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Inside Out: Surprising Stories, Familiar Places

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    Inside Out - South West: Monday September 19, 2005

THIS WEEK'S HIGHLIGHTS

Augustus Smith

Isles of Scilly
Man with a mission - Augustus Smith and the Isles of Scilly

The year is 1834. Back then it was customary for rich young men to travel abroad in search of worthy causes.

Augustus Smith came here on such a mission.

But rather than venture to some far flung colony Smith travelled just a few miles off the coast of Cornwall.

He paid the Duchy £20,000 for a lease on the whole of the Isles of Scilly and gave himself the title Lord Proprietor.

Smith sowed gorse seeds around the islands with saplings in behind.

They in turn grew into trees that provided protection for Scilly’s otherwise exposed fields and allowed crops such as daffodils and potatoes to flourish.

He built a new quay at Hugh Town, to send those crops to the mainland - and bring tourists back the other way.

Smith also built schools on all the main islands and continued his pioneering work in education.

In order to make farming a viable proposition he evicted those he considered surplus to requirements.

Tresco Gardens
Bloomin' lovely - Smith's descendants live at Tresco

And his zeal for orderly reform didn’t go down well with Scilly’s smugglers and wreckers.

Legend has it that aggrieved islanders from St Agnes plotted to drown Smith by pegging him out below the high water mark.

This is an event that probably didn’t happen, but the fact that the story survives shows the strength of divided feelings for the man they called 'Emperor Smith'.

He also left another amazing legacy - he built and created Tresco Abbey and its Gardens.

Succeeding generations of the family have maintained and added to Augustus Smith's paradise island.

His descendants retain their lease on Tresco and continue to live in the Abbey.

The other four inhabited islands reverted to the Duchy in 1922. David Stafford assesses the impact of the man who "civilised" the Isles of Scilly and his legacy today.

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Salcombe estuary

Salcome estuary
Salcombe estuary - marine paradise

Nick Baker dives below the beautiful Salcombe estuary to discover its wonderful wildlife - but also the threats to this unique environment.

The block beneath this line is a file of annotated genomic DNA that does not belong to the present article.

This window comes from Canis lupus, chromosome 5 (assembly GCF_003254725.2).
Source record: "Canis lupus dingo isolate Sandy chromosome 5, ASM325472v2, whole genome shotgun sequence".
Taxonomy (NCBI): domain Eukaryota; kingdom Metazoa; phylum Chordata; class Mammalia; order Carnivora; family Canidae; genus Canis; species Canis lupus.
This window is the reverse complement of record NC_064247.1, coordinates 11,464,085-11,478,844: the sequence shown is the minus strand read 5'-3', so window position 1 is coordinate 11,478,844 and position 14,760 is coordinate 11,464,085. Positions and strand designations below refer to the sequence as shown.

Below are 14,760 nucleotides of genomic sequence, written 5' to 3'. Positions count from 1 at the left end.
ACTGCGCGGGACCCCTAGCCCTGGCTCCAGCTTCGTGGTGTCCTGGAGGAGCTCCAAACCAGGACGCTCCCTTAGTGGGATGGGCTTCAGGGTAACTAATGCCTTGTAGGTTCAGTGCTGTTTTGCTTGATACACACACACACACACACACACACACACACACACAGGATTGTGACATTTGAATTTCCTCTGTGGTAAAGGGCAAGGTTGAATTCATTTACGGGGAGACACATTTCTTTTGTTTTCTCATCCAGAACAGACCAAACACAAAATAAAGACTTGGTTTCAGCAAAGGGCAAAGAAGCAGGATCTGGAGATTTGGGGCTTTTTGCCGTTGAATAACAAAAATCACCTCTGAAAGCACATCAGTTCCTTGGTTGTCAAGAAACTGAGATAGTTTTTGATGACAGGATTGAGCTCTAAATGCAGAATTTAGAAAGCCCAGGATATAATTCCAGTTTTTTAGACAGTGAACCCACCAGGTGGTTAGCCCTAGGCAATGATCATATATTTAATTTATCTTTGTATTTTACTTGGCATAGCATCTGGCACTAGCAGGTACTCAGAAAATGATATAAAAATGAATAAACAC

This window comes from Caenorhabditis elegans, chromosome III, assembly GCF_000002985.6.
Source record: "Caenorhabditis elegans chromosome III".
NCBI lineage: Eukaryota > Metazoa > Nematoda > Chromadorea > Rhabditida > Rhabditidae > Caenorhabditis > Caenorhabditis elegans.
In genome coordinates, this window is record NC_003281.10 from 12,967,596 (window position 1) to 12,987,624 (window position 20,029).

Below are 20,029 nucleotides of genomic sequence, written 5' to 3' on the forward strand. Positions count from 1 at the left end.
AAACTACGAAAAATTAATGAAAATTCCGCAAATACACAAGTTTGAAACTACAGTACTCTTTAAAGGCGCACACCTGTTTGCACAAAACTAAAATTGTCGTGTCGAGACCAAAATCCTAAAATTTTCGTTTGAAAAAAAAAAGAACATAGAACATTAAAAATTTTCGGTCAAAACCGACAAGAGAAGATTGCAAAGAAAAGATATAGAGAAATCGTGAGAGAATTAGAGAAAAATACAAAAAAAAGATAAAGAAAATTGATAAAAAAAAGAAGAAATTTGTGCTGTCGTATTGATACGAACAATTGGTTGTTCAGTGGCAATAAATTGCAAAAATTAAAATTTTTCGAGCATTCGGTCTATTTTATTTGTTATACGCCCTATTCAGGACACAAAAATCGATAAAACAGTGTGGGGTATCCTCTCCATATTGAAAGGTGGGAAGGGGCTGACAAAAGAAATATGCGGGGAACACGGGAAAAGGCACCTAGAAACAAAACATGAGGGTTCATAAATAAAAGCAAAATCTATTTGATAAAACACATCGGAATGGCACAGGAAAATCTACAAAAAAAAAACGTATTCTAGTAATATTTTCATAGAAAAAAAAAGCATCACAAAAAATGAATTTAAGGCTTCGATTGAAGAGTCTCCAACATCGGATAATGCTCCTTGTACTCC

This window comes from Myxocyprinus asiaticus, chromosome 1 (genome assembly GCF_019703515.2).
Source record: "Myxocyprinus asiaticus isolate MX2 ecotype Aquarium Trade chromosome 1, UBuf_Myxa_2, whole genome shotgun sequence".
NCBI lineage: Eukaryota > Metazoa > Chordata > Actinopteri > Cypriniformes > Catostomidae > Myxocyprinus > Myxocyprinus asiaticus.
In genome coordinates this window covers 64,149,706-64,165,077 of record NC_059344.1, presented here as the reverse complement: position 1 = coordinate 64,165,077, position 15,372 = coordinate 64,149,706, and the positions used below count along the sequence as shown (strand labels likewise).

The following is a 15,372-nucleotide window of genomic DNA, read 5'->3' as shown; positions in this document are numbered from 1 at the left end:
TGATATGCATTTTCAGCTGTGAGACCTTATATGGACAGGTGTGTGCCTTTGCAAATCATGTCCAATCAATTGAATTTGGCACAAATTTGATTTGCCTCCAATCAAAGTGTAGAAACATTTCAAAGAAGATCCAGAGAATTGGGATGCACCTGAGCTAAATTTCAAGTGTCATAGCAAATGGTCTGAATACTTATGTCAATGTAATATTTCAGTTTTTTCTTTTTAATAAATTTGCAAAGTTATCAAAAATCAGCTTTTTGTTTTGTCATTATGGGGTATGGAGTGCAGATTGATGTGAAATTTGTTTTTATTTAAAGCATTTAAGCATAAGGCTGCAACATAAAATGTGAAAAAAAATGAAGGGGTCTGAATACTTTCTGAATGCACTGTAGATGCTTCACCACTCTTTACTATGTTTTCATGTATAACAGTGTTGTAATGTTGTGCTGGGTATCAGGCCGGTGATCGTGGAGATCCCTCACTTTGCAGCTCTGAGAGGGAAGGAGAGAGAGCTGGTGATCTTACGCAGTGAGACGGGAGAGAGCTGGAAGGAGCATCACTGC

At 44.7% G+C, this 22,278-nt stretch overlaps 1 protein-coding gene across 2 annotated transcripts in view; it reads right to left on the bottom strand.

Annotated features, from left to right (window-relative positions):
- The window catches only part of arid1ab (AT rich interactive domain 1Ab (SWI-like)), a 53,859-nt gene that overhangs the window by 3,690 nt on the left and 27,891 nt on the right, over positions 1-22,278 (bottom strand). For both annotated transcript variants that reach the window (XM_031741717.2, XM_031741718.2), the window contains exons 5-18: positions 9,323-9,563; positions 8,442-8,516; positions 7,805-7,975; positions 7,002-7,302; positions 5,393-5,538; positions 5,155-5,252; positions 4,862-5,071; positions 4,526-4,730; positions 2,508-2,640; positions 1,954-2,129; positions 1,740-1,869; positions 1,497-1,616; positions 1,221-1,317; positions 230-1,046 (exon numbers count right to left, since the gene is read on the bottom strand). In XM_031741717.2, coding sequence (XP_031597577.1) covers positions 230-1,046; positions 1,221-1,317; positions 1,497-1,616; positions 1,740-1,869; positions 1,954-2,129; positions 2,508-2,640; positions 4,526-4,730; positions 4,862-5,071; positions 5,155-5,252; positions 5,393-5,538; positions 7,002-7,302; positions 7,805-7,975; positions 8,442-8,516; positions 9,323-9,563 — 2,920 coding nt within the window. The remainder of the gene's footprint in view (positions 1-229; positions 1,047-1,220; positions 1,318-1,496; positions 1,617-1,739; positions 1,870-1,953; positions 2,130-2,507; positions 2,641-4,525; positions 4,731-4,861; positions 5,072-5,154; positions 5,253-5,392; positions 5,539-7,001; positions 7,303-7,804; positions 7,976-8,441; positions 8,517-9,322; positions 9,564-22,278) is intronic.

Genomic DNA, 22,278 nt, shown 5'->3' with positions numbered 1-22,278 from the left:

Salcombe is increasingly popular with boat owners and summer visitors.

But the increase in boat traffic, moorings and rubbish is causing harm to the estuary.

A group of local conservationists have begun a three year filming project to document the estuary and help people realise what they've got - and what they could lose.

Underwater fish
Amazing life underwater at Salcombe

They are also hoping to one day capture on film the most elusive of estuary residents - the seahorse.

Salcombe Harbour provides a natural haven for nature.

Birds flock to the estuary which supports a wealth of plant and marine life.

The area's warm climate enables many species of plant to flourish here, and encourages a diverse range of marine life..

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Underage drinking

Drinkers in bar
Drinking culture but can you spot an underage drinker?

Presenter Sam Smith goes undercover behind the bar of one of Plymouth's busiest night clubs as she investigates the problem of underage drinking.

The team also visits Newquay where police and trading standards have mounted a ground breaking 'sting operation' against pubs and clubs in the town.

Newquay has had a reputation for binge drinking by young people - so the authorities have been "test purchasing" with 15-year-olds to see if they do get served.

Last year they did a similar exercise with worrying results - many of the pubs and clubs got caught out.

Will there be an improvement this year?

Meanwhile, in Plymouth, the authorities are targetting "street" drinking - children who illegally buy alcohol from off licences and then cause trouble getting drunk on street corners.

The council doesn't believe that tackling underage drinking in pubs and clubs is a priority.

Yet Inside Out discovered that many children in Plymouth believe the city is an easy hit when it comes to getting served.

Sam works a shift in the city's Union Street to see how hard it is to challenge suspect under-agers.

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